Africa: Rapid and Unprecedented Action Required to Stay Within 1.5ºC Says UN's Intergovernmental Panel on Climate Change

A farmer points to some of the banana trees dotting the steep hillsides in villages in Anjouan that used to burst with fruit but are struggling or dying due to changing weather and soil erosion.

Nairobi — Climate scientists have rung the alarm about the urgent need for drastic environmental action to keep global warming from exceeding 1.5°C. The Special Report on Global Warming of 1.5ºC launched by the Intergovernmental Panel on Climate Change today cites the likely unprecedented environmental challenges the world needs to prepare for if global warming continues to increase at the current rate, and underscores the dramatic difference 0.5 ºC will make on future projections.

Hot extremes and periods with heavy rains and droughts are expected to increase as global temperatures continue to rise. While the world is already witnessing the impacts of an 1.0°C increase above pre-industrial levels, taking drastic measures to keep further global warming to a minimum will be vital: by 2100, global mean sea level rise is projected to be around 10 centimetres lower with global warming of 1.5°C compared to 2°C, and impacts on biodiversity and ecosystems, including species loss and extinction, are also projected to be significantly more manageable if temperature rise is curtailed.

"The science shows us that limiting warming will help avert huge costs to agriculture, to human health and biodiversity. It shows us that significant climate action is an investment worth making," Erik Solheim, Head of UN Environment said. "But at the same time, we need to go further. The commitments made under the Paris Agreement are now clearly not quite good enough. What we need is a race to the top."

Limiting global warming to 1.5ºC would require rapid, far-reaching and unprecedented changes in all aspects of society, including the way we manage our energy, industry, buildings, transport, and cities. Technologies to climate-proof buildings and construction exist and are cost-efficient, and more countries, cities and companies take on zero-emission building targets.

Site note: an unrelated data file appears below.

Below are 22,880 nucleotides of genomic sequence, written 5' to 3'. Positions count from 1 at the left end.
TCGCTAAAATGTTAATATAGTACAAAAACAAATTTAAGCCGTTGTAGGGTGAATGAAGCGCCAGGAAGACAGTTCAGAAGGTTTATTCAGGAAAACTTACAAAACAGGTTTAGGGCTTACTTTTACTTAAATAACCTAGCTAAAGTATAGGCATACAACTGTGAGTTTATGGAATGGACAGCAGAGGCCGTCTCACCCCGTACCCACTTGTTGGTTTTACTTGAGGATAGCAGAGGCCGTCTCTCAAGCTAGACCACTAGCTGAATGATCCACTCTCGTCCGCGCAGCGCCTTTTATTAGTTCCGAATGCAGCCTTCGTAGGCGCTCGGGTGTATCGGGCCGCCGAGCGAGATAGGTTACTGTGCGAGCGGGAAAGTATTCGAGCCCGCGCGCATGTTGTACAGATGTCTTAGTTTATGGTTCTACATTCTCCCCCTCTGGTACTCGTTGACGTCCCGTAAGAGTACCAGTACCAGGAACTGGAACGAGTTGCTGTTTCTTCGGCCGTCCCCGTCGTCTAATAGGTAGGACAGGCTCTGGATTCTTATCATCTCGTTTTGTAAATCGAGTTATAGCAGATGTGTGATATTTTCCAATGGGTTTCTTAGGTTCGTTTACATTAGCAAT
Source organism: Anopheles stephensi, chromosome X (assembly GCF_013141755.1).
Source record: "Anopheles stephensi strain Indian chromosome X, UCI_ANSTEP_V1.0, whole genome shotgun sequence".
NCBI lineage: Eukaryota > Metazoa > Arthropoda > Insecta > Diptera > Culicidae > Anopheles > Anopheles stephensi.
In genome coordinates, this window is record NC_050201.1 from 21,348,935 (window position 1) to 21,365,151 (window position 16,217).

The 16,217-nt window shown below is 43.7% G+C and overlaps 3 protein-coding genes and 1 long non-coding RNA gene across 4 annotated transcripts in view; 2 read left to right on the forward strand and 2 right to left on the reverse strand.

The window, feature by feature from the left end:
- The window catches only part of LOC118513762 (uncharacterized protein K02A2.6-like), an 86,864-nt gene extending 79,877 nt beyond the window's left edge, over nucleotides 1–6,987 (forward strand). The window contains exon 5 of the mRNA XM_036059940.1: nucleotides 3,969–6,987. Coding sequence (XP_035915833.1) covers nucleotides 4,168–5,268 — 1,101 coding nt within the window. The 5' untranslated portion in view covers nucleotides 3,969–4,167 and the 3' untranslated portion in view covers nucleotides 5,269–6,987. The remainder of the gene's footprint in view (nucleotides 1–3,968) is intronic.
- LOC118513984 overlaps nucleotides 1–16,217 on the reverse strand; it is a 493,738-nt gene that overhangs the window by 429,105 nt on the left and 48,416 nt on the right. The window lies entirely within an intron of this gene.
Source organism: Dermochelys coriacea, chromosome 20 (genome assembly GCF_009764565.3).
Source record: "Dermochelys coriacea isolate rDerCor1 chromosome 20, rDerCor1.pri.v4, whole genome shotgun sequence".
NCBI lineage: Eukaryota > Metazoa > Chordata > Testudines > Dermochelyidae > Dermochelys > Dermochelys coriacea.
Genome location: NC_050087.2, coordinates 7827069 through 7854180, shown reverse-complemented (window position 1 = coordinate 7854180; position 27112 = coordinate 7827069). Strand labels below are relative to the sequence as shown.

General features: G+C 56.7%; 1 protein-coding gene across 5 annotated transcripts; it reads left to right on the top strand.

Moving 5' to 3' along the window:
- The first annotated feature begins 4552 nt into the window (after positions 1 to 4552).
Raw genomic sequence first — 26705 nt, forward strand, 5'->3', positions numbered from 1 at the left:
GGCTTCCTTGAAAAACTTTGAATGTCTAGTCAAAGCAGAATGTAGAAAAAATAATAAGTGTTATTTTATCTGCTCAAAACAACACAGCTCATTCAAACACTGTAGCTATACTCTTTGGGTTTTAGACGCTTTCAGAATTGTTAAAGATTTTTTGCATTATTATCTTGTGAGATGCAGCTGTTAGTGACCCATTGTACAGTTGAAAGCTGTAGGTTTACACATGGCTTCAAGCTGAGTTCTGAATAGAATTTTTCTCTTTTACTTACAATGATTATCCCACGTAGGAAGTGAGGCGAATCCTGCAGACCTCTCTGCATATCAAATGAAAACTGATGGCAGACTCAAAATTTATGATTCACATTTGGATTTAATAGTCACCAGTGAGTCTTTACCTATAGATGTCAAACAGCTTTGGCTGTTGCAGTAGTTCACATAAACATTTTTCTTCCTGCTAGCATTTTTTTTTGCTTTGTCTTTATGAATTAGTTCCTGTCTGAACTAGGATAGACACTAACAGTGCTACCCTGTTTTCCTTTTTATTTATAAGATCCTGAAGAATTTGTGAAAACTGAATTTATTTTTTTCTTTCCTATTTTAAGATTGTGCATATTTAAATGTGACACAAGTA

To stay within 1.5°C, global net CO2 emissions caused by human activity should decline by about 45% from 2010 levels by 2030, reaching 'net zero' around 2050, balancing emissions by removing CO2 from the atmosphere.

The Paris Agreement adopted by 195 nations at the 21st Conference of the Parties to the UNFCCC in December 2015 included the aim of strengthening the global response to the threat of climate change by "holding the increase in the global average temperature to well below 2°C above pre-industrial levels and pursuing efforts to limit the temperature increase to 1.5°C above pre-industrial levels."

As part of the decision to adopt the Paris Agreement, the IPCC was invited to produce, in 2018, a Special Report on global warming of 1.5°C above pre-industrial levels and related global greenhouse gas emission pathways. The IPCC accepted the invitation, adding that the Special Report would look at these issues in the context of strengthening the global response to the threat of climate change, sustainable development, and efforts to eradicate poverty.

"The good news is that we're starting to see significant shifts," Solheim further said. "Renewables can beat out fossil fuels on price. More and more people are also demanding action on air pollution in urban areas, which also happens to be caused by some of the same drivers of climate change. The whole notion that ambitious climate action is bad for the economy has been shown to be rubbish. Quite the contrary, it's been shown to be good for business. So the business and political case for action is already there. That means there are really no excuses."

The Special Report on Global Warming of 1.5ºC is the first in a series of Special Reports to be produced in the IPCC's Sixth Assessment Cycle. Next year the IPCC will release the Special Report on the Ocean and Cryosphere in a Changing Climate, and Climate Change and Land, which looks at how climate change affects land use.

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